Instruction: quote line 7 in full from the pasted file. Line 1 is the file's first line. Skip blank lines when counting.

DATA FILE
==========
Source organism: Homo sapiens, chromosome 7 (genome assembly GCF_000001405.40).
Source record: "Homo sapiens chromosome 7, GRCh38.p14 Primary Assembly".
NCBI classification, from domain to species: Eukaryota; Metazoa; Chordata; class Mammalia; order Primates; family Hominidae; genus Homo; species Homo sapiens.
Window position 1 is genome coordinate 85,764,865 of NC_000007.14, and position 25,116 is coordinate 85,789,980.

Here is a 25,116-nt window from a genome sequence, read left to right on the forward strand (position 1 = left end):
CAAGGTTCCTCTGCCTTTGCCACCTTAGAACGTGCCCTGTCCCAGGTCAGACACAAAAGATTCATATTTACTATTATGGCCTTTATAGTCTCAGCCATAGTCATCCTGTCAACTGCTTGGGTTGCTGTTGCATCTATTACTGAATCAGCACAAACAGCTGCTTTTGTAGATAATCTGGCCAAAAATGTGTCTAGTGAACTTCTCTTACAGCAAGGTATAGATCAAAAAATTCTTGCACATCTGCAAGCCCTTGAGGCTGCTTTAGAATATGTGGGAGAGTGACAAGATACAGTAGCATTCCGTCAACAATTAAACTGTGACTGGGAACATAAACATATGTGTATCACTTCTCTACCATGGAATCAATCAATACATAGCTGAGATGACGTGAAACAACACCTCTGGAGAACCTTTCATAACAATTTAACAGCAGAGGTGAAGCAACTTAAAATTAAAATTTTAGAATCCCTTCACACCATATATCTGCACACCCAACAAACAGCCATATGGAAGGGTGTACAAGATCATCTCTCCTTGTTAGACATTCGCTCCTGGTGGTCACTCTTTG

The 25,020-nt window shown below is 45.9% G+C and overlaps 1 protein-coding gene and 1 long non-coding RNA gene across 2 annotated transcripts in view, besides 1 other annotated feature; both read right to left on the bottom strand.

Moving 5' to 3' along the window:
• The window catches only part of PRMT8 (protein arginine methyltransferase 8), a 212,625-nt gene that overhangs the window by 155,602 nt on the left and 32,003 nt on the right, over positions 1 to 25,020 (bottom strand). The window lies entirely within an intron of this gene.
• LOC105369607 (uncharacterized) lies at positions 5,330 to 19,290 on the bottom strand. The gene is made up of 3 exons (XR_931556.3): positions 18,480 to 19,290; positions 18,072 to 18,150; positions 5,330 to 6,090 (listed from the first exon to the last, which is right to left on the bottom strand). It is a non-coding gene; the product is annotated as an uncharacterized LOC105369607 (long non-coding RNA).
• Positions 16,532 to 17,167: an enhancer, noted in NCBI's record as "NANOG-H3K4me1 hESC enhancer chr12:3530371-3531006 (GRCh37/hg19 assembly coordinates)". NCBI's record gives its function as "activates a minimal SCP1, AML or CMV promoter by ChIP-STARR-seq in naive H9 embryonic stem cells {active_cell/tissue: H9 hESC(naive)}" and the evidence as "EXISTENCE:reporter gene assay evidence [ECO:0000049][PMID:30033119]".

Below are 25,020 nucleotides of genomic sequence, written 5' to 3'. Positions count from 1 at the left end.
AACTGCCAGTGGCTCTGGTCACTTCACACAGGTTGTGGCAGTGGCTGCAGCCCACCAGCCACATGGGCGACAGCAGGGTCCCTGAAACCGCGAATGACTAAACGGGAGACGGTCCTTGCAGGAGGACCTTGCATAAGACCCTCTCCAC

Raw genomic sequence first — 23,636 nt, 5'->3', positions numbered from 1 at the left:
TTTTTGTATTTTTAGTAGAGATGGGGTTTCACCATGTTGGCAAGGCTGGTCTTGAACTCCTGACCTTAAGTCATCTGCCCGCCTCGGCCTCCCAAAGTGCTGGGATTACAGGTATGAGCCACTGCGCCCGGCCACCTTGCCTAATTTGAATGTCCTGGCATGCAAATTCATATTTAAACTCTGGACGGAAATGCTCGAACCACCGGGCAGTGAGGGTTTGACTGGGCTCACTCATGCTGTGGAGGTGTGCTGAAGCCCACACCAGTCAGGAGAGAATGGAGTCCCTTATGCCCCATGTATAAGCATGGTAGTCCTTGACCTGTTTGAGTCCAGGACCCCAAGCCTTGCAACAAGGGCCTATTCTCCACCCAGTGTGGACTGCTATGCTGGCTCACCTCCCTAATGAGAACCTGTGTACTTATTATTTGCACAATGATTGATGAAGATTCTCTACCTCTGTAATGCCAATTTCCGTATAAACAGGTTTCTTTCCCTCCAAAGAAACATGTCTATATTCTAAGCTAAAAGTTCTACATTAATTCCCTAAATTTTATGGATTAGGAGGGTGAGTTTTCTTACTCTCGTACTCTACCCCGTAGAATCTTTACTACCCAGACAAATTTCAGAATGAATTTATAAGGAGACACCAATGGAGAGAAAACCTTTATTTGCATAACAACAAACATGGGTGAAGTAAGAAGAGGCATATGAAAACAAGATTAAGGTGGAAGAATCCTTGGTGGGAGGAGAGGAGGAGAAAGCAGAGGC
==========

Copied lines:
The 25,020-nt window shown below is 45.9% G+C and overlaps 1 protein-coding gene and 1 long non-coding RNA gene across 2 annotated transcripts in view, besides 1 other annotated feature; both read right to left on the bottom strand.